The DIAN-TU trial results on the secondary outcomes are still being analyzed. Researchers do not know yet what the 19 other cognitive and clinical scales used in this trial showed. These include established instruments such as the CDR-SB and neuropsychiatric inventory, as well as many individual cognition tests such as maze learning, category fluency, pattern separation, and other tests. The DIAN-MCE comprises the Wechsler Memory Scale-Revised Logical Memory Delayed Recall, the Cogstate International Shopping List Test, the Wechsler Adult Intelligence Scale-Revised Digit Symbol Substitution Test, and the Mini-Mental State Examination

DIAN scientists have not yet seen any imaging or fluid-based biomarker data from the trial. “We still do not know what is really going on. In the next few weeks, we will get into that data, figure it out, and make headway,” Bateman told Alzforum.

Once the trial’s data is better understood, the sponsors will decide whether either antibody generated enough of a positive signal to warrant adding an open-label extension phase. “We do not know yet, based on how much target engagement and other findings we may have, whether we can offer an open-label extension,” Bateman said.

The current topline analysis compares data from 194 participants; 52 APP or presenilin carriers on gantenerumab, 50 mutation carriers on solanezumab, and 40 on placebo. To enlarge the placebo data set, the trial has FDA permission to also include natural history data from mutation carriers enrolled in the DIAN observational study, which is collecting the same type of progression data as does the DIAN-TU drug trial.

The data in this trial are being analyzed by three independent statistical teams, one at WashU, the sponsor DIAN-TU, and one at Roche and Lilly, the companies that develop the two respective antibodies and are partners in the DIAN-TU Pharma Consortium. The three teams met last week in St. Louis, cooped up together in a data analysis “cave” with security posted outside, and worked through the data. While most analyses are actively ongoing, the three teams quickly agreed on the topline result, Bateman said.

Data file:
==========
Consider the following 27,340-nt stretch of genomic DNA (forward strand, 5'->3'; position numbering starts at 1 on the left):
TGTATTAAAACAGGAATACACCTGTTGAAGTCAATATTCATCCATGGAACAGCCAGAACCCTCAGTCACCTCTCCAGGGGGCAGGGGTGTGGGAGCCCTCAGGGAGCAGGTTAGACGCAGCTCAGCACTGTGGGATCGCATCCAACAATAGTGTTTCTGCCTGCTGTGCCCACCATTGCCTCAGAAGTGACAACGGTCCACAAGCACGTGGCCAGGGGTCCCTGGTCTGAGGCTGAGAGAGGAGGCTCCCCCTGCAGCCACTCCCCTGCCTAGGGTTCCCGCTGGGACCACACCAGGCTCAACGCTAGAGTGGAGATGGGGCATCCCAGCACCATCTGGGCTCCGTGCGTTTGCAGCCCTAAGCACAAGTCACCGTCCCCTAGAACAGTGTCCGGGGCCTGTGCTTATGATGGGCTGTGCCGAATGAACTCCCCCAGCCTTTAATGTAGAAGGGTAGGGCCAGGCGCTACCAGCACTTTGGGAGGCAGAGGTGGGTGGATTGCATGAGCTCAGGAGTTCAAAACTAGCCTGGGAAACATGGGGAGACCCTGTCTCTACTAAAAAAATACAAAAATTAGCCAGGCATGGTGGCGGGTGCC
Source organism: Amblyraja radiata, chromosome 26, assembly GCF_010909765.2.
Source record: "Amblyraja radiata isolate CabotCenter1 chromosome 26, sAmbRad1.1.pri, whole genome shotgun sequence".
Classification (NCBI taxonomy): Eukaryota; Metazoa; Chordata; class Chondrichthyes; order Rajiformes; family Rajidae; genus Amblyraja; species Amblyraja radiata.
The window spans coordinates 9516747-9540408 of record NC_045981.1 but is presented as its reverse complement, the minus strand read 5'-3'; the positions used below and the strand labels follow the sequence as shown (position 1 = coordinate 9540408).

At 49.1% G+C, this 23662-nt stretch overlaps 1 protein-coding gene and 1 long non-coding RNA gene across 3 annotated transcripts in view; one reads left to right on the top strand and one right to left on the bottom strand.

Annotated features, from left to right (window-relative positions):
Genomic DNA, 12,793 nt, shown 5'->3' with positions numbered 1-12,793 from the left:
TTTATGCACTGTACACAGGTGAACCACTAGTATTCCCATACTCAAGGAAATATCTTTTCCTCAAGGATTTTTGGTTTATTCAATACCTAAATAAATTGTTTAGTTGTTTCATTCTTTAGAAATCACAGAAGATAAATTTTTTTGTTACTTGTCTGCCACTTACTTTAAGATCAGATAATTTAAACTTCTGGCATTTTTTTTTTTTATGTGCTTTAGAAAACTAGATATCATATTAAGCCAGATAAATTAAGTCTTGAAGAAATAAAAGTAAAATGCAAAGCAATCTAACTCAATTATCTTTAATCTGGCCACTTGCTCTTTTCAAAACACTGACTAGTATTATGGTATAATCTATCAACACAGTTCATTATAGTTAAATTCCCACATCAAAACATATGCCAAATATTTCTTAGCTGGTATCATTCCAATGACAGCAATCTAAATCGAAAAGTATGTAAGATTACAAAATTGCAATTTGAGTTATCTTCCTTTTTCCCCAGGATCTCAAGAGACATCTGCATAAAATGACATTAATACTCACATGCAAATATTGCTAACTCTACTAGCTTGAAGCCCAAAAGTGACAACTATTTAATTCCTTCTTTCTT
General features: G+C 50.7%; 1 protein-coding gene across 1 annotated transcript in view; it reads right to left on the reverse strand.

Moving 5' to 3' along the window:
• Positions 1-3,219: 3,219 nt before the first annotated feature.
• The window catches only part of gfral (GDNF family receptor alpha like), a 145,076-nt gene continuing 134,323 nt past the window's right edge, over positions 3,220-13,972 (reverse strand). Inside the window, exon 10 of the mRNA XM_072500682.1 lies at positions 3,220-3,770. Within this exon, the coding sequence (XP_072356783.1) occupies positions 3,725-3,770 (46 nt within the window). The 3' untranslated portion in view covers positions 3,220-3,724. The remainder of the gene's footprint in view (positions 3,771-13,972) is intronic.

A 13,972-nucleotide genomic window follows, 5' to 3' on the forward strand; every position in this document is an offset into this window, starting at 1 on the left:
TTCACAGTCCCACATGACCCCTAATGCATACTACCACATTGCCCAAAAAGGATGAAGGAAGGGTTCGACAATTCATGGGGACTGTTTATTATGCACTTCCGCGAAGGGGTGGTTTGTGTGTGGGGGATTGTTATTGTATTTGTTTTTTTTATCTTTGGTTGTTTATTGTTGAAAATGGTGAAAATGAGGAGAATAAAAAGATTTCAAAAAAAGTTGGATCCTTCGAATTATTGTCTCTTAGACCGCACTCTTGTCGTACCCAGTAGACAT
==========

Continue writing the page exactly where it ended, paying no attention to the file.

The investigators are legally bound to disclose topline data within two days of obtaining it, and Washington University, Roche, and Lilly each issued press releases. Letters to the participating sites have gone out, and the WashU team will hold a webinar with participating families as soon as they understand the data better, Bateman said.

Despite this setback, DIAN investigators are driving hard to start the next series of trials. An ongoing cognitive run-in to enroll people for the next drug arms will continue. DIAN-TU is on track to start testing a tau drug this year, as well as a primary prevention trial for young adult mutation carriers who do not yet have significant brain amyloid deposition. Roche’s two gantenerumab Phase 3 trials in late-onset AD are continuing, as is Lilly’s A4 solanezumab trial in presymptomatic LOAD.

Meanwhile, Bateman emphasized that today’s topline result reflects only the beginning, not the final conclusion of the trial result. He hopes participating families, and the field at large, will hold judgment until all data are in. “We were required to get this out on short notice, but I ask people to get the full story before you draw conclusions. We are still focused on this trial, on these drugs, and what can we do with them. There may be some next steps with these drugs. Please stay tuned,” Bateman said.—Gabrielle Strobel